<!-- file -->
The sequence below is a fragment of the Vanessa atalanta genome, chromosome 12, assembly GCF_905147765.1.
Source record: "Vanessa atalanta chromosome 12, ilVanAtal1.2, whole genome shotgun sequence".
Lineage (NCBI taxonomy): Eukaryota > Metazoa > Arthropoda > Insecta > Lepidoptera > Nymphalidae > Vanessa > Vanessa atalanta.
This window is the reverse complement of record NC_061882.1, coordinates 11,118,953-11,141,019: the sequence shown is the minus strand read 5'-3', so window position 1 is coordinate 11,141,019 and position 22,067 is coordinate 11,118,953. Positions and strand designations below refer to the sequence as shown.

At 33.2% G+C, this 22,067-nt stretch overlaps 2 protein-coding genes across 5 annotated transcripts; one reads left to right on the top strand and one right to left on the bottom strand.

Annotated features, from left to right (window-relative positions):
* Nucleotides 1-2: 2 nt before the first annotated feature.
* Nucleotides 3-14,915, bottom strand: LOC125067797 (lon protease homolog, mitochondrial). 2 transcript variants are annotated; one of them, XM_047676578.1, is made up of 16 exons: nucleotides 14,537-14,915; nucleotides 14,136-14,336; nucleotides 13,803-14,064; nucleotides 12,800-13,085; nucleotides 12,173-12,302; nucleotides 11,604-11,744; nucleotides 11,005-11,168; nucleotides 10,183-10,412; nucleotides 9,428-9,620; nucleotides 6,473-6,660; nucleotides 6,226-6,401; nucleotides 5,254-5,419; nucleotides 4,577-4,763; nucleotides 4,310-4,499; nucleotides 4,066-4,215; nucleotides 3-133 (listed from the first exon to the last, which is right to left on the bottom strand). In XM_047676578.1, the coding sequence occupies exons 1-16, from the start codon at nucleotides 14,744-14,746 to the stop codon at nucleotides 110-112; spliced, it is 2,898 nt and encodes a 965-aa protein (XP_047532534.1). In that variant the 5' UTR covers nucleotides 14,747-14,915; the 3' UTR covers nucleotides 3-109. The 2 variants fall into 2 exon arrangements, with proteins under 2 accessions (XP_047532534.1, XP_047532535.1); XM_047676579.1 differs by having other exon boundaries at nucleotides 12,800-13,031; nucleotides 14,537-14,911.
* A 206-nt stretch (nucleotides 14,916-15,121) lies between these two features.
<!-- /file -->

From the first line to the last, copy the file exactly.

The sequence below is a fragment of the Vanessa atalanta genome, chromosome 12, assembly GCF_905147765.1.
Source record: "Vanessa atalanta chromosome 12, ilVanAtal1.2, whole genome shotgun sequence".
Lineage (NCBI taxonomy): Eukaryota > Metazoa > Arthropoda > Insecta > Lepidoptera > Nymphalidae > Vanessa > Vanessa atalanta.
This window is the reverse complement of record NC_061882.1, coordinates 11,118,953-11,141,019: the sequence shown is the minus strand read 5'-3', so window position 1 is coordinate 11,141,019 and position 22,067 is coordinate 11,118,953. Positions and strand designations below refer to the sequence as shown.

At 33.2% G+C, this 22,067-nt stretch overlaps 2 protein-coding genes across 5 annotated transcripts; one reads left to right on the top strand and one right to left on the bottom strand.

Annotated features, from left to right (window-relative positions):
* Nucleotides 1-2: 2 nt before the first annotated feature.
* Nucleotides 3-14,915, bottom strand: LOC125067797 (lon protease homolog, mitochondrial). 2 transcript variants are annotated; one of them, XM_047676578.1, is made up of 16 exons: nucleotides 14,537-14,915; nucleotides 14,136-14,336; nucleotides 13,803-14,064; nucleotides 12,800-13,085; nucleotides 12,173-12,302; nucleotides 11,604-11,744; nucleotides 11,005-11,168; nucleotides 10,183-10,412; nucleotides 9,428-9,620; nucleotides 6,473-6,660; nucleotides 6,226-6,401; nucleotides 5,254-5,419; nucleotides 4,577-4,763; nucleotides 4,310-4,499; nucleotides 4,066-4,215; nucleotides 3-133 (listed from the first exon to the last, which is right to left on the bottom strand). In XM_047676578.1, the coding sequence occupies exons 1-16, from the start codon at nucleotides 14,744-14,746 to the stop codon at nucleotides 110-112; spliced, it is 2,898 nt and encodes a 965-aa protein (XP_047532534.1). In that variant the 5' UTR covers nucleotides 14,747-14,915; the 3' UTR covers nucleotides 3-109. The 2 variants fall into 2 exon arrangements, with proteins under 2 accessions (XP_047532534.1, XP_047532535.1); XM_047676579.1 differs by having other exon boundaries at nucleotides 12,800-13,031; nucleotides 14,537-14,911.
* A 206-nt stretch (nucleotides 14,916-15,121) lies between these two features.